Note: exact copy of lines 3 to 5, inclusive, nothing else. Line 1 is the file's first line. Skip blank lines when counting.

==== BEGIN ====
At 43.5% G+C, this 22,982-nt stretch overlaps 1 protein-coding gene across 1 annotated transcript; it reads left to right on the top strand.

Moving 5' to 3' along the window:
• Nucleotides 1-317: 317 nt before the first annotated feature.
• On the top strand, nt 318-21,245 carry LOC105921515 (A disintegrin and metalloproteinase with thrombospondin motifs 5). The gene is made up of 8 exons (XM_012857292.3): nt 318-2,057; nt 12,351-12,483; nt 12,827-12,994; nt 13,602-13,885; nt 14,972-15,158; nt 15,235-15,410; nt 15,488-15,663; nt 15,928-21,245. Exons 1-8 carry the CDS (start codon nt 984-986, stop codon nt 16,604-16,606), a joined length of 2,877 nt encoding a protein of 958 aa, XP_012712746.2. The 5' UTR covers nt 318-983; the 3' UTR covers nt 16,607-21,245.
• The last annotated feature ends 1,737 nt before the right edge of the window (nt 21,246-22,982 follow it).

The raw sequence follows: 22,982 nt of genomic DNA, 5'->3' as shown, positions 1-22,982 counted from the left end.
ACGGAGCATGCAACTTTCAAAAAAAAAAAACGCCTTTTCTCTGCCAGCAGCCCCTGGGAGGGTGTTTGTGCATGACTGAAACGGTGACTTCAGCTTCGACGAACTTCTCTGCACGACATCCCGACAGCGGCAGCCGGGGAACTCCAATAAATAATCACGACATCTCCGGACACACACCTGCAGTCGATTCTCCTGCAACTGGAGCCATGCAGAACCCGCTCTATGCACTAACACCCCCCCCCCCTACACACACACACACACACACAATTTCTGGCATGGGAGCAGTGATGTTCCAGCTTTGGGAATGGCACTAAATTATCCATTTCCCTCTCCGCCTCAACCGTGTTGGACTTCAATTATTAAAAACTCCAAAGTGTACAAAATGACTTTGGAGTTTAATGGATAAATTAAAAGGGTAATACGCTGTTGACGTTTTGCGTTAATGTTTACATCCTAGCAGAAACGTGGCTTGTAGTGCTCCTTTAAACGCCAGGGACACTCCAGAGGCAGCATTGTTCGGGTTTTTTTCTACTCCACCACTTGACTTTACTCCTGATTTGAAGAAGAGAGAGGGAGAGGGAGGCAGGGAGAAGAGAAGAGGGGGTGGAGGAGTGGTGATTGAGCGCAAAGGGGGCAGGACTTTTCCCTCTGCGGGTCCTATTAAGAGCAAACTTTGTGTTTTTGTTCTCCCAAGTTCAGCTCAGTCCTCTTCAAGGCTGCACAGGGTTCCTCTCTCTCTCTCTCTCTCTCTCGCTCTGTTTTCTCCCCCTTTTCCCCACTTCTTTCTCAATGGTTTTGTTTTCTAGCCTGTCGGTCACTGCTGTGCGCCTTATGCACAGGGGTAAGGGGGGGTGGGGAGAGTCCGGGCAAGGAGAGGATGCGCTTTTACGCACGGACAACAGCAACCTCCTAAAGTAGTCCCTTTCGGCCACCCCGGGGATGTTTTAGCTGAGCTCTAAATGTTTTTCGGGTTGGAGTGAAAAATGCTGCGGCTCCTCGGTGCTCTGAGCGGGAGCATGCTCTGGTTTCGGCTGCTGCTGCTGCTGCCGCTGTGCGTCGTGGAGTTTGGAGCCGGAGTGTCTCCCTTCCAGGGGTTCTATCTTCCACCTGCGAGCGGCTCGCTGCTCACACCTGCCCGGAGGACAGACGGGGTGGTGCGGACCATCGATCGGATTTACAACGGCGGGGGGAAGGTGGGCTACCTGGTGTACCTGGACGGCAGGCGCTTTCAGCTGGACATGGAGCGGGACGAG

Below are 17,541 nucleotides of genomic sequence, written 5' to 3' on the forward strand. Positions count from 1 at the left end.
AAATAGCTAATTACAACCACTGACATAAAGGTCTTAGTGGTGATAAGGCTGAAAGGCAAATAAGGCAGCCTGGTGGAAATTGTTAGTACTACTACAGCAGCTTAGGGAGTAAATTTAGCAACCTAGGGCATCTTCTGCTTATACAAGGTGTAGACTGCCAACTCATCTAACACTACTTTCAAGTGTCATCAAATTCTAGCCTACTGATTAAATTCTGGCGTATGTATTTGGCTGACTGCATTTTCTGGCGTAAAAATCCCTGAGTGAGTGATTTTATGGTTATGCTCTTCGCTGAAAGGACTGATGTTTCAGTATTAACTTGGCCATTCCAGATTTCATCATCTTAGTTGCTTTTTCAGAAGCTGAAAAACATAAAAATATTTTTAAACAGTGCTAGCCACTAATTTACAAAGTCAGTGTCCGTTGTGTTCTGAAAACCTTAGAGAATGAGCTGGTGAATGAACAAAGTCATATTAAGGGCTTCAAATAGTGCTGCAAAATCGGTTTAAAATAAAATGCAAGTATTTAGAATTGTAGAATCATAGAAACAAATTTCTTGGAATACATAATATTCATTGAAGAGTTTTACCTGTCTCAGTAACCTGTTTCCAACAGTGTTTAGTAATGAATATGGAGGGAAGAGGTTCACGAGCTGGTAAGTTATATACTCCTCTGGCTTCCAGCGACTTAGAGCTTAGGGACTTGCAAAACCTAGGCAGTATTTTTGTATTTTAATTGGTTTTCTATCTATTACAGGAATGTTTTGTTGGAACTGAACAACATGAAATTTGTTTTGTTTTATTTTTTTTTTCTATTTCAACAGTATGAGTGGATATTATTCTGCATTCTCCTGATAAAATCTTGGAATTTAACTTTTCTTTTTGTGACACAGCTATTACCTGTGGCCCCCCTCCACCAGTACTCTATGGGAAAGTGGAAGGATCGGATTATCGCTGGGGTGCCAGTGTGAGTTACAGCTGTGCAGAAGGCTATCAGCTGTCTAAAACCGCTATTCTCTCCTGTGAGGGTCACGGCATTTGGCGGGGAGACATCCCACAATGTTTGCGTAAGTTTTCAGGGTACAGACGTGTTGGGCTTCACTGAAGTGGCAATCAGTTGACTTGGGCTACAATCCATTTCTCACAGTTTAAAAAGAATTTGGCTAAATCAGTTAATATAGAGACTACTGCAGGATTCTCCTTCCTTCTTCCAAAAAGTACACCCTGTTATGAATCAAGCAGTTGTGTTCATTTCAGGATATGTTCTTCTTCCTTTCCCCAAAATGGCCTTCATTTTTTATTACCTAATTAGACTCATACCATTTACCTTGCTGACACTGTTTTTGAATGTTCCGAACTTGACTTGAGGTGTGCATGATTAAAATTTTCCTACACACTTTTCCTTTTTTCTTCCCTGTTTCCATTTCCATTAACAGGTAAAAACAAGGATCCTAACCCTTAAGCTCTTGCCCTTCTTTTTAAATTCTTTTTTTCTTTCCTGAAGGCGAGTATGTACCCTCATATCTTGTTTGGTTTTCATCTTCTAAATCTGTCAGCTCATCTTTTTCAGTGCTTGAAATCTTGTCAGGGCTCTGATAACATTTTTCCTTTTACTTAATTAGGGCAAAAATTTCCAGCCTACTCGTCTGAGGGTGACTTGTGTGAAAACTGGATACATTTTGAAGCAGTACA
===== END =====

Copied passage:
• Nucleotides 1-317: 317 nt before the first annotated feature.
• On the top strand, nt 318-21,245 carry LOC105921515 (A disintegrin and metalloproteinase with thrombospondin motifs 5). The gene is made up of 8 exons (XM_012857292.3): nt 318-2,057; nt 12,351-12,483; nt 12,827-12,994; nt 13,602-13,885; nt 14,972-15,158; nt 15,235-15,410; nt 15,488-15,663; nt 15,928-21,245. Exons 1-8 carry the CDS (start codon nt 984-986, stop codon nt 16,604-16,606), a joined length of 2,877 nt encoding a protein of 958 aa, XP_012712746.2. The 5' UTR covers nt 318-983; the 3' UTR covers nt 16,607-21,245.
• The last annotated feature ends 1,737 nt before the right edge of the window (nt 21,246-22,982 follow it).